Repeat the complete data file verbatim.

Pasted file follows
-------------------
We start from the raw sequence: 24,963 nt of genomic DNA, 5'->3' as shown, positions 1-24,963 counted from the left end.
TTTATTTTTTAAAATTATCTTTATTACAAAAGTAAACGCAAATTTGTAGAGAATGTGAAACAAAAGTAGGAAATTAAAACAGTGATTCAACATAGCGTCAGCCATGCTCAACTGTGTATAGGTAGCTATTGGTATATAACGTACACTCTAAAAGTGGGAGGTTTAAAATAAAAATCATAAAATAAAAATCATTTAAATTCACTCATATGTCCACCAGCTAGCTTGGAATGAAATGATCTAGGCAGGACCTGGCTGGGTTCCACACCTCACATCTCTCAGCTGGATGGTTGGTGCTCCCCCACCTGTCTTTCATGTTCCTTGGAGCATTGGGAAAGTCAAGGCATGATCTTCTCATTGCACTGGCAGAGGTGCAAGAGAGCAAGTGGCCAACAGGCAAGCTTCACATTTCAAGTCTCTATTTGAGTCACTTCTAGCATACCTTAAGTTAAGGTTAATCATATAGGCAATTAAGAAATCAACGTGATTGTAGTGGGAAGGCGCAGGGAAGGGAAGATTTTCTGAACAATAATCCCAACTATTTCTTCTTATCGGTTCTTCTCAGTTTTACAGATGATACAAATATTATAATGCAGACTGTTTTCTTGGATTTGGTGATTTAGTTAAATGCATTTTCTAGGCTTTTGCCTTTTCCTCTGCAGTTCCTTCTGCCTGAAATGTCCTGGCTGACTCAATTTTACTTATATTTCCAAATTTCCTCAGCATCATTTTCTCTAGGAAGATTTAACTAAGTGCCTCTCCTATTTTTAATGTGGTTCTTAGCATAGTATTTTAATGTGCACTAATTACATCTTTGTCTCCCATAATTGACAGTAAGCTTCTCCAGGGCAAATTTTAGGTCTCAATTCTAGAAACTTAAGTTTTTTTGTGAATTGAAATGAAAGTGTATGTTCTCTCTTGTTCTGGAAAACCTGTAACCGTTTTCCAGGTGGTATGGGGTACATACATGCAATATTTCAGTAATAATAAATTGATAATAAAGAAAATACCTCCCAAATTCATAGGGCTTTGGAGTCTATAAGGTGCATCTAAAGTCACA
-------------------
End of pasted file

We start from the raw sequence: 24,963 nt of genomic DNA, 5'->3' as shown, positions 1-24,963 counted from the left end.
TTTATTTTTTAAAATTATCTTTATTACAAAAGTAAACGCAAATTTGTAGAGAATGTGAAACAAAAGTAGGAAATTAAAACAGTGATTCAACATAGCGTCAGCCATGCTCAACTGTGTATAGGTAGCTATTGGTATATAACGTACACTCTAAAAGTGGGAGGTTTAAAATAAAAATCATAAAATAAAAATCATTTAAATTCACTCATATGTCCACCAGCTAGCTTGGAATGAAATGATCTAGGCAGGACCTGGCTGGGTTCCACACCTCACATCTCTCAGCTGGATGGTTGGTGCTCCCCCACCTGTCTTTCATGTTCCTTGGAGCATTGGGAAAGTCAAGGCATGATCTTCTCATTGCACTGGCAGAGGTGCAAGAGAGCAAGTGGCCAACAGGCAAGCTTCACATTTCAAGTCTCTATTTGAGTCACTTCTAGCATACCTTAAGTTAAGGTTAATCATATAGGCAATTAAGAAATCAACGTGATTGTAGTGGGAAGGCGCAGGGAAGGGAAGATTTTCTGAACAATAATCCCAACTATTTCTTCTTATCGGTTCTTCTCAGTTTTACAGATGATACAAATATTATAATGCAGACTGTTTTCTTGGATTTGGTGATTTAGTTAAATGCATTTTCTAGGCTTTTGCCTTTTCCTCTGCAGTTCCTTCTGCCTGAAATGTCCTGGCTGACTCAATTTTACTTATATTTCCAAATTTCCTCAGCATCATTTTCTCTAGGAAGATTTAACTAAGTGCCTCTCCTATTTTTAATGTGGTTCTTAGCATAGTATTTTAATGTGCACTAATTACATCTTTGTCTCCCATAATTGACAGTAAGCTTCTCCAGGGCAAATTTTAGGTCTCAATTCTAGAAACTTAAGTTTTTTTGTGAATTGAAATGAAAGTGTATGTTCTCTCTTGTTCTGGAAAACCTGTAACCGTTTTCCAGGTGGTATGGGGTACATACATGCAATATTTCAGTAATAATAAATTGATAATAAAGAAAATACCTCCCAAATTCATAGGGCTTTGGAGTCTATAAGGTGCATCTAAAGTCACA